Programs that Promote Safe Storage and Research on Their Effectiveness
GAO-17-665: Published: Sep 19, 2017. Publicly Released: Oct 18, 2017.
Data from the Centers for Disease Control and Prevention indicate that
kids were involved in about 1,500 of the more than 36,000 gun-related deaths in 2015
about 61% of gun deaths across all ages were suicides
By some estimates, there are guns in about a third of U.S. homes. We identified 16 public or nonprofit programs that promote safe gun storage to help keep those guns away from kids and people at risk of suicide.
These programs educate people about safe gun storage and some distribute free gun locks. Do they work? They haven't been well studied, but some research finds that giving away free locks can help improve home storage practices.
Examples of Firearm Locking Devices
Photos and descriptions of a cable lock, a trigger lock, a firearm safe, and two types of lock boxes.
What GAO Found
GAO identified 16 public or nonprofit programs that promote the safe storage of firearms on the national and local levels. These programs primarily involved education efforts through media campaigns and partnerships in the community. For example, the Bulletproof Kids program provides safe storage information to parents and assists pediatricians in discussing firearm safety with patients. (See figure.) Additionally, the New Hampshire Firearm Safety Coalition created partnerships among diverse perspectives to further a common goal of preventing firearm injuries and deaths through safe storage. This partnership helped the Coalition distribute suicide-prevention materials in gun shops statewide. In addition to education, four of the programs that GAO identified distributed free safe storage devices to gun owners. For example, the National Shooting Sports Foundation's “Project ChildSafe” has distributed 37 million free safety kits that include a firearm locking device, across the United States.
Bulletproof Kids Campaign Material Promoting the Need to Safely Store Firearms Away from Children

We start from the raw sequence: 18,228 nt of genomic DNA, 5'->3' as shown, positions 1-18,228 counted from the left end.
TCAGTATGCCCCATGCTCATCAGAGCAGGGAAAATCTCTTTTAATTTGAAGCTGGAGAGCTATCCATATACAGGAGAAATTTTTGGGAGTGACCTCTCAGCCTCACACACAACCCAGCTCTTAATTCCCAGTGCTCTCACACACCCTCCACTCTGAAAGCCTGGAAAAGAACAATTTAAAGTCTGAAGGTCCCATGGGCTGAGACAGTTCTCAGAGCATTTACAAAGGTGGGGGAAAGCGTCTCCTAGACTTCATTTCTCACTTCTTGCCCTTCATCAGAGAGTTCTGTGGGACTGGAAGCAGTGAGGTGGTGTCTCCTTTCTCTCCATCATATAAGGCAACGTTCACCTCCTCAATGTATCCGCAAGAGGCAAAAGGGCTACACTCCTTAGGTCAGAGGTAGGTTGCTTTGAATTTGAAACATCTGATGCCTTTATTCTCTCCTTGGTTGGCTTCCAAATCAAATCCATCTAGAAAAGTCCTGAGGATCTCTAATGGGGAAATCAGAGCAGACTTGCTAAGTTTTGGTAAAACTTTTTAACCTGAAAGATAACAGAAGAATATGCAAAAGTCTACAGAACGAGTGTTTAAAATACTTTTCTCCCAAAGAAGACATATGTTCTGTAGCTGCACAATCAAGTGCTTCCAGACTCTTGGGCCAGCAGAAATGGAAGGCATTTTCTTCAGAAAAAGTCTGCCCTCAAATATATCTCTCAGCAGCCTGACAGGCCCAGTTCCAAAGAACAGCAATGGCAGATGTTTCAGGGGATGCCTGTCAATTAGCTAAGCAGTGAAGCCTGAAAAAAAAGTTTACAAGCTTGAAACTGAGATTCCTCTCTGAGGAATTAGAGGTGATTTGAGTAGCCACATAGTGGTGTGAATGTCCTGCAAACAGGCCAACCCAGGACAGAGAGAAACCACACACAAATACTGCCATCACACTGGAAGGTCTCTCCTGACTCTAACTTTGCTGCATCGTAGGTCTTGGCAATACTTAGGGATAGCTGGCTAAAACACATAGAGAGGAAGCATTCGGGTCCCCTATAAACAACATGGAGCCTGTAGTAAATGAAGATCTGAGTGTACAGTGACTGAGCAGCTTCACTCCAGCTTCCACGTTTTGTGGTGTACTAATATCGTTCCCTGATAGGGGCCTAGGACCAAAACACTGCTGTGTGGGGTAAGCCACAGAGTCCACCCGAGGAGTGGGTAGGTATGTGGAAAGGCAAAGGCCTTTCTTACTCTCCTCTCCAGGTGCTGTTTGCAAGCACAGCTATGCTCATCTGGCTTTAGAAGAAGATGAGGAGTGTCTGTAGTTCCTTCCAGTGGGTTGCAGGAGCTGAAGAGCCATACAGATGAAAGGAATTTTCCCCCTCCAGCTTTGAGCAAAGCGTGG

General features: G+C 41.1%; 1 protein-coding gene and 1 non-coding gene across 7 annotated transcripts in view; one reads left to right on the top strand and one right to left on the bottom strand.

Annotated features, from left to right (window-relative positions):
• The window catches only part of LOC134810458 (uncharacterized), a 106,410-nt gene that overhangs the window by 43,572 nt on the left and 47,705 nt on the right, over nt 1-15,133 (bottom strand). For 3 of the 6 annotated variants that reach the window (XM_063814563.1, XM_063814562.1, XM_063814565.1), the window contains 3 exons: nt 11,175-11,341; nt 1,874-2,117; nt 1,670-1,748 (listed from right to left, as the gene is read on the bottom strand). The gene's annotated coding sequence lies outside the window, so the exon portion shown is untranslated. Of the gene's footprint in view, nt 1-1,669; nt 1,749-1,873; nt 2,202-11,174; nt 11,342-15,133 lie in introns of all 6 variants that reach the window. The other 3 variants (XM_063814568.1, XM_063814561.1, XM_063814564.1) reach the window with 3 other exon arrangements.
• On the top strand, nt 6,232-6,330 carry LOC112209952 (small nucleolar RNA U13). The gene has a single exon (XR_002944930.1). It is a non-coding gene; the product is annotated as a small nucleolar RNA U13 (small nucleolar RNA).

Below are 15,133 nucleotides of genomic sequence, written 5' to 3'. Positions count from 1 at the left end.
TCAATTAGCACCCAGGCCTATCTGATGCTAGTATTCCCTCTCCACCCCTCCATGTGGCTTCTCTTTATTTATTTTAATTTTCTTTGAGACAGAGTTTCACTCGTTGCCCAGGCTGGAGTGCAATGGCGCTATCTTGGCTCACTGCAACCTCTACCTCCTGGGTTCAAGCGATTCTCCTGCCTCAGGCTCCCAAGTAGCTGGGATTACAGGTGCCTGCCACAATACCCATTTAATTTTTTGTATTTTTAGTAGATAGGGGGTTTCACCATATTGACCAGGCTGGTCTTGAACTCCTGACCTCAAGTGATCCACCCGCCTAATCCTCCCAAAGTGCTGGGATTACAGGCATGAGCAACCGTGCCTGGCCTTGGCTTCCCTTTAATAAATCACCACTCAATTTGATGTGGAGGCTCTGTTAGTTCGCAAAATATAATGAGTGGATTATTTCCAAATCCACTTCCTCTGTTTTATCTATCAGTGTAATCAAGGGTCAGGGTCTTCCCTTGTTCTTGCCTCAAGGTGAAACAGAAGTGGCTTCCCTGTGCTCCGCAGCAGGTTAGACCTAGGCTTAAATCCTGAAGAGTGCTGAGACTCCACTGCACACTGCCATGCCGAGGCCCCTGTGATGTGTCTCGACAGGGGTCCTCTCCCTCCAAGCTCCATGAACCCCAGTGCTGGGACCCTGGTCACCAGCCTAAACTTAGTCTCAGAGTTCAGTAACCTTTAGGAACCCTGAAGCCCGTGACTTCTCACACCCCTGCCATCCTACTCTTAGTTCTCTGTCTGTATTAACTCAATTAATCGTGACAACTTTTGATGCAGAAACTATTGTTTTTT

Program officials and researchers indicated that safe storage, as with other gun safety issues, has not been extensively studied. They cited a federal appropriations restriction on the Centers for Disease Control and Prevention's (CDC) use of funds to advocate or promote gun control as one explanation. GAO identified 12 studies that evaluated locking device distribution or physician counseling programs from GAO's literature review, as well as from discussions with researchers. These studies found that free lock distribution efforts influenced behavior to store firearms more safely, but these results were largely based on self-reports. Studies evaluating physician consultation presented mixed results. Some found that counseling in pediatric primary care visits did not change parents' storage behavior, but emergency care consultation following an adolescent psychiatric crisis did prompt parents to store firearms safely. In addition to these studies, GAO found that, of the 16 safe storage programs it identified, three evaluated aspects of their programs' effectiveness. The other 13 programs had not evaluated their effectiveness, but some provided data on the distribution of locking devices or educational materials.
Why GAO Did This Study
According to data from CDC, an agency within the Department of Health and Human Services (HHS), among children under age 18, there were over 6,900 nonfatal firearm injuries seen in U.S. emergency departments and nearly 1,500 firearm-related deaths in 2015. CDC data also indicate that, across all ages, suicide accounted for about 61 percent of all firearm-related deaths in 2015. While safe firearm storage practices—such as keeping guns secured with a cable lock, or in a gun safe—reduce the risk of firearm injuries, estimates indicate that over one-quarter of household firearms are stored loaded and half of these are not kept locked.
GAO was asked to identify programs related to gun access and provide information on the effect of such programs. This report addresses (1) what is known about public and nonprofit programs that promote the safe storage of personal firearms at the national and local levels, and (2) the extent to which safe storage programs have been studied and the results of the research.
GAO interviewed officials at HHS and the Departments of Interior, Justice (DOJ), and Veterans Affairs (VA). GAO conducted a literature review related to safe firearm storage and interviewed researchers that it selected based on its firearm safety research and representatives of organizations sponsoring safe storage programs.
GAO provided a draft of this report to HHS, Interior, DOJ, and VA. Interior, DOJ, and VA did not provide comments. HHS provided technical comments which GAO incorporated as appropriate.
For more information, contact Marcia Crosse at (202) 512-7114 or email@example.com.